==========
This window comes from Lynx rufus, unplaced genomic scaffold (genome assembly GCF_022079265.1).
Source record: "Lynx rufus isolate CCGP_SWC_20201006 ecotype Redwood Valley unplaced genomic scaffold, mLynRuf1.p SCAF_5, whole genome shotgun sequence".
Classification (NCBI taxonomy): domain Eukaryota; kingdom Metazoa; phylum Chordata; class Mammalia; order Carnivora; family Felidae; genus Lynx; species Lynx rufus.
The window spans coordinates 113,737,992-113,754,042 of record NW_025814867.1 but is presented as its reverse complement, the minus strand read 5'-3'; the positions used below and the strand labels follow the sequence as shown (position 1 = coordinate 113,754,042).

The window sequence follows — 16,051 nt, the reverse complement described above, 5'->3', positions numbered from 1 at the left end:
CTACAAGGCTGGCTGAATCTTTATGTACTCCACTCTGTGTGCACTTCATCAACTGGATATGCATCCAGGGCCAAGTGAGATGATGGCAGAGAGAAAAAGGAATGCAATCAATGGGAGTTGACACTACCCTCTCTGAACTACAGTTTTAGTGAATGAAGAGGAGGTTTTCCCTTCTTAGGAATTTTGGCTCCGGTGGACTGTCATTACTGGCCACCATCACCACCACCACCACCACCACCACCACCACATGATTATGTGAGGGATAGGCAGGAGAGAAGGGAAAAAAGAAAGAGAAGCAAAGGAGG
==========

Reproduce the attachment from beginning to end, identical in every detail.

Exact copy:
This window comes from Lynx rufus, unplaced genomic scaffold (genome assembly GCF_022079265.1).
Source record: "Lynx rufus isolate CCGP_SWC_20201006 ecotype Redwood Valley unplaced genomic scaffold, mLynRuf1.p SCAF_5, whole genome shotgun sequence".
Classification (NCBI taxonomy): domain Eukaryota; kingdom Metazoa; phylum Chordata; class Mammalia; order Carnivora; family Felidae; genus Lynx; species Lynx rufus.
The window spans coordinates 113,737,992-113,754,042 of record NW_025814867.1 but is presented as its reverse complement, the minus strand read 5'-3'; the positions used below and the strand labels follow the sequence as shown (position 1 = coordinate 113,754,042).

The window sequence follows — 16,051 nt, the reverse complement described above, 5'->3', positions numbered from 1 at the left end:
CTACAAGGCTGGCTGAATCTTTATGTACTCCACTCTGTGTGCACTTCATCAACTGGATATGCATCCAGGGCCAAGTGAGATGATGGCAGAGAGAAAAAGGAATGCAATCAATGGGAGTTGACACTACCCTCTCTGAACTACAGTTTTAGTGAATGAAGAGGAGGTTTTCCCTTCTTAGGAATTTTGGCTCCGGTGGACTGTCATTACTGGCCACCATCACCACCACCACCACCACCACCACCACCACATGATTATGTGAGGGATAGGCAGGAGAGAAGGGAAAAAAGAAAGAGAAGCAAAGGAGG